- Offrs uses 'predictive analytics' to pinpoint likely sellers, markets to them and turns some into qualified leads.
Dropping buzzwords is a time-honored marketing tradition.
Offrs, a real estate marketing system for real estate agents, invokes four of the trendiest in its pitch to potential customers: “machine learning,” “predictive analytics, “artificial intelligence” and “bleeding-edge” (which is the new “cutting-edge”).
Because all of these catchphrases are somewhat vague, it’s hard to say whether Offrs truly embodies each of them.
But what we can say is that Offrs streamlines marketing for agents. It crunches data to identify potential leads, targets them with campaigns and connects the “hand-raisers” to agents. Around 4,000 agents currently have access to the platform, according to co-founder Rich Swier.
We can break down how Offrs works into four steps.
First, Offrs runs troves of public and private data through algorithms designed to predict outcomes — in this case, selling a home in the near future. That’s called “predictive analytics.”
The data can include how long people have lived in their homes, recent life events (for example, divorce, death in the family), medical debt, property values and equity.
“Machine learning,” a predictive analytics technique, helps power Offrs’ algorithms.
The phrase refers to a self-updating statistical model that can automatically recognize connections between variables and outcomes and then bake those connections into predictive algorithms to improve their accuracy.
The third step, which Offrs says is one service that sets it apart from some competitors, is to verify that anyone who “raises their hand” in response to Offrs marketing actually wants to transact sometime soon.
The startup ask questions to qualify potential leads as legitimate ones, either through phone calls or email surveys. It then prompts agents to call those who make the grade.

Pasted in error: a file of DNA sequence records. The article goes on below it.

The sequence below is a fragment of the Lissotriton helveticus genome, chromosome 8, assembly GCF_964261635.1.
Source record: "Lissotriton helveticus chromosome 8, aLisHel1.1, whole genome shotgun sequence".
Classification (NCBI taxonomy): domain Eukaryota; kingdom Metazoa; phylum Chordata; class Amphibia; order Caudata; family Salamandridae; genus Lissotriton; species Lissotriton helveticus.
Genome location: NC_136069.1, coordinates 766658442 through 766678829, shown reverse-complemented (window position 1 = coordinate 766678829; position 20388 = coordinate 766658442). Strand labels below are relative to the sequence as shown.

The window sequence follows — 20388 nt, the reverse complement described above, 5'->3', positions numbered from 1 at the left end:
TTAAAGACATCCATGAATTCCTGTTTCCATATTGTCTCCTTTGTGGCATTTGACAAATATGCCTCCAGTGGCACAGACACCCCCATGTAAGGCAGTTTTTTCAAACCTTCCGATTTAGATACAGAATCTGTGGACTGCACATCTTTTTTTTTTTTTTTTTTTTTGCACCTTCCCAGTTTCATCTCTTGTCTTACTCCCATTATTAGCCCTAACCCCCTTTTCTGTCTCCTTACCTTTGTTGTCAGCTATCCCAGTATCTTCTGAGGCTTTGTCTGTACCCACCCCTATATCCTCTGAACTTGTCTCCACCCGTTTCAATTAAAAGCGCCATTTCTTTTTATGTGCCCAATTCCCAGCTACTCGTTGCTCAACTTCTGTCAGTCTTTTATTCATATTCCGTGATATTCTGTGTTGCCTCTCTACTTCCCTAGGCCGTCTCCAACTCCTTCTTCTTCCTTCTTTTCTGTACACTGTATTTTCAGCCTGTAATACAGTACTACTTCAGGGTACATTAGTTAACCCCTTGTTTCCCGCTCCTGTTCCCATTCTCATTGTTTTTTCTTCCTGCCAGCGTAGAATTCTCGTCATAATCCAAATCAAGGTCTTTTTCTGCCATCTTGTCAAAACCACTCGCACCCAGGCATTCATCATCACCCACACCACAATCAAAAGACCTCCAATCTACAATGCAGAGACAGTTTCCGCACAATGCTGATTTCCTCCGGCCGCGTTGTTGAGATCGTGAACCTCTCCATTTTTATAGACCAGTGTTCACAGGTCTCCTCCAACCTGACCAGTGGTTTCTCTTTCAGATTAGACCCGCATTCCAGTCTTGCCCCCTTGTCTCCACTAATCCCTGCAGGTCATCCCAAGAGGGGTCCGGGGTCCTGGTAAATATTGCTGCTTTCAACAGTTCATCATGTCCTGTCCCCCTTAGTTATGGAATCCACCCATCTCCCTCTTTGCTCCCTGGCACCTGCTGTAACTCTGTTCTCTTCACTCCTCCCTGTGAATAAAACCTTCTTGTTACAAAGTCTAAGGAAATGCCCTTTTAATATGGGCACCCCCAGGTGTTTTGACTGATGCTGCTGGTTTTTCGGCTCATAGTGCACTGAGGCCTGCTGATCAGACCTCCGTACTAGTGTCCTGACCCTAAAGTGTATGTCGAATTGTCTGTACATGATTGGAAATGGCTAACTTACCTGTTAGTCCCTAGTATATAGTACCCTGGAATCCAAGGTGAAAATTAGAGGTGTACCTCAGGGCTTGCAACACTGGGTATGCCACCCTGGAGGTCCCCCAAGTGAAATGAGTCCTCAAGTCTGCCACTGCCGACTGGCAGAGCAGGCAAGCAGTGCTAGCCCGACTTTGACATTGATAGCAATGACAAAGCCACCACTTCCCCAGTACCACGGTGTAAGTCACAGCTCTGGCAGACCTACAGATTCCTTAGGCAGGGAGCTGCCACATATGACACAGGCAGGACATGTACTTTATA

The fourth and final step is to convert the lead into a client, and this is in the agent’s hands as much as Offrs.
The agent may be able to sign a lead shortly after reaching out.
But if they find the lead isn’t ready for primetime, they can use Offrs to target the lead with an automated marketing campaign to nurture the lead into a client.
Agents, brokers or teams must pay $200 to $500 a month for exclusive rights to tap Offrs for leads in one “territory.” Each territory usually has 300 to 500 properties that Offrs decides are worth targeting.
Customers also must pay an additional $300 for Offrs to filter for the legitimate leads and hand off them off.
Customers can use Offrs to send emails, text messages and voicemail to those leads for no additional cost. The system lets users set reminders to call leads and see how likely Offrs thinks they are to pull the trigger.
If customers want to work Offrs leads even more, they can set aside funds that offers deploys to target already-qualified prospects through other channels, including direct mail and online marketing.
In early December, Offrs will wrap all these moving parts into the form of an artificially intelligent assistant named RAIA. Users will be able to click buttons or use voice commands in interactive videos with the easy-on-the-eyes digital helper to view and respond to leads and launch marketing campaigns, among other things.
Swier acknowledges that — as RAIA appears on Offrs website — she can seem “gimmicky.” On the site, she’s aimed primarily at ‘selling’ the concept of marketing automation and our products,” said Swier.
But he emphasizes that the RAIA that will work for customers is “very powerful and does more tasks than you can imagine.”
So is Offrs “bleeding edge?” We’ll defer to your judgment.